Game developers recognize that consumers want female playable characters.  Just last year, it was announced that in Call of Duty  you could play the game from a female perspective.  There are lots of games that let you play as women, but what’s worrisome is that playable female characters surprise us.  What should surprise us is a game that lacks playable female characters, and more so, characters whose identity is subscribed only to their gender.

Tough, Resourceful, Humble, Funny

This idea first presented itself to me in Michelle Nijhuis’ 2013 blog post “One Weird Old Trick to Undermine the Patriarchy.”  In order to placate her daughter’s insistence that Bilbo Baggins was a girl, Nijhuis changed Bilbo’s pronoun from “he” to “she” and discovered that all the hobbit’s characteristics, “tough, resourceful, humble, funny,” weren’t dependent on Bilbo being male at all.  These descriptors could, in fact, be adjectives of a female hobbit as well.

For decades, the general consensus has been that women are underrepresented in video games. The consensus is also that when there are female characters, they are (by and large) reflective of gender stereotypes including sexual objectification and the damsel that needs saving.  This isn’t to say that male characters do not suffer from the same problems.  As Celia pointed out, not all men relate to male characters who are preternaturally muscular with Fabio hair.  

There have been games that combat the idea that female playable characters have to subscribe only to traditional feminine qualities.  In Metroid, players were shocked when it was revealed at end game that Samus Aran revealed herself to be a woman.  Players admired this tough as nails galactic bounty hunter.  Because Aran had a full-coverage helmet on, who was to say she couldn’t have been a woman?  Unfortunately, in Metroid’s next installment, Nintendo took Samus Aran back to good ol’  eye candy with her skin-tight zero suit.

female playable characters

Characters like Princess Peach, who is forever stuck waiting for Mario to save her, and the  hypersexualized women in Tera, Soul Caliber, Blade & Soul (whose boobs defy the laws of gravity), are playable female characters who lack any characteristics other than being women and eye candy.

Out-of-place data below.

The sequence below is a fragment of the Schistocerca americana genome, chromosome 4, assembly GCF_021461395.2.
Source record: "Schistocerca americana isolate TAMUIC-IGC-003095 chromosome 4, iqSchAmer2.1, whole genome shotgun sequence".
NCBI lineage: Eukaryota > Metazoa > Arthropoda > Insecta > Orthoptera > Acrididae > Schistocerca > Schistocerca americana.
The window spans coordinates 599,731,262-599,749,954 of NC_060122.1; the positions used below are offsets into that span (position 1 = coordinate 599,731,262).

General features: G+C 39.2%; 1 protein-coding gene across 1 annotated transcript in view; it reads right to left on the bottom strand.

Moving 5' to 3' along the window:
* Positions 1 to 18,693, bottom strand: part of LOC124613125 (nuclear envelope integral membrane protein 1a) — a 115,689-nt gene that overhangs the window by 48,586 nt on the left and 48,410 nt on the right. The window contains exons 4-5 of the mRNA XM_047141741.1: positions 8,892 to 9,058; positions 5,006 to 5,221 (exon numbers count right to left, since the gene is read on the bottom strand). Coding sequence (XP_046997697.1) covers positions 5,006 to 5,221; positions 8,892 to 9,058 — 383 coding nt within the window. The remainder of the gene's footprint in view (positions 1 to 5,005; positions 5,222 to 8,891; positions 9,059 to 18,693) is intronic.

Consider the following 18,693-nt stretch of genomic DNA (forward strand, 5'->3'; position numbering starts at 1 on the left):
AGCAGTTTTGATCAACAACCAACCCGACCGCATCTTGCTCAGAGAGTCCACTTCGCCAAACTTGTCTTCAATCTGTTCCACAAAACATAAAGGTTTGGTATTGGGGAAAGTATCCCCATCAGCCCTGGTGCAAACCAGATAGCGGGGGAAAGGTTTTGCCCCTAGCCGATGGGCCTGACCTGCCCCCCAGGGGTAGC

A Question of Personality

Often, dynamic female playable characters are in RPGs, like Mass Effect, Dragon Age, and Last of Us, instead of MMOs.  For example, Last of Us allows players to play as the adolescent Ellie, whose spunk and tenacity (and let’s face it, her sailor’s mouth) wins players over.  In Mass Effect and Dragon Age, players can choose between playing a male or female.  The dialogue carries over from gender to gender, thereby making the qualities of Commander Shepard and the Inquisitor independent of their biological sex.  We are left with characters who we remember for their determination, strength, wisdom, leadership prowess.  It may be harder for MMOs to have playable characters who are as distinguished in personality as those in RPGs, because in MMOs, the personality of your character is partly established through your imagination, and partly through your questing experience and the overarching story of the game.

female playable characters

There are female playable characters outside of Bioware RPGs and traditional MMOs whose skill precedes her gender.  Many characters in Overwatch, like Pharah, have abilities and dialogue that exist completely outside of their gender and sexuality.  Michonne in The Walking Dead Telltale Game, the robotics engineer in ReCore, and the 10-year-old blind child in Beyond Eyes are all other games whose playable characters happen to be female and who are all badass in their own right.

As it stands, playable male characters are the norm for games.  More often than not, if a game has a playable protagonist, the developers choose a male.  According to research conducted by Professor Jeffrey E. Brand of Bond University, “I studied over 200 popular game titles at the time, and of those in which a character existed, that character was more than 70 percent likely to be male, 20 percent likely to be unidentified with respect to gender, and then 10 percent likely to be female.”

Dynamic Women

So why aren’t there more female playable characters who are as multifaceted as women in the real world?  There are two easily identifiable answers:

  •   The idea that heroes are always men.  We’ve been primed from a young age to believe that heroic deeds are done almost exclusively by men.  Fireman, policeman, president.  Hercules, Aladdin, even Wesley. (Who, let’s face it, defeated all the ROUS’ and Buttercup grabbed a stick and whacked one before crying out for help.  Princess Bride is one of my favorite movies, and I love you, Buttercup, but come on.)  For many of us, it’s not until we are in our teens or adulthood that we learn more about the badass females throughout history whose names are often neglected.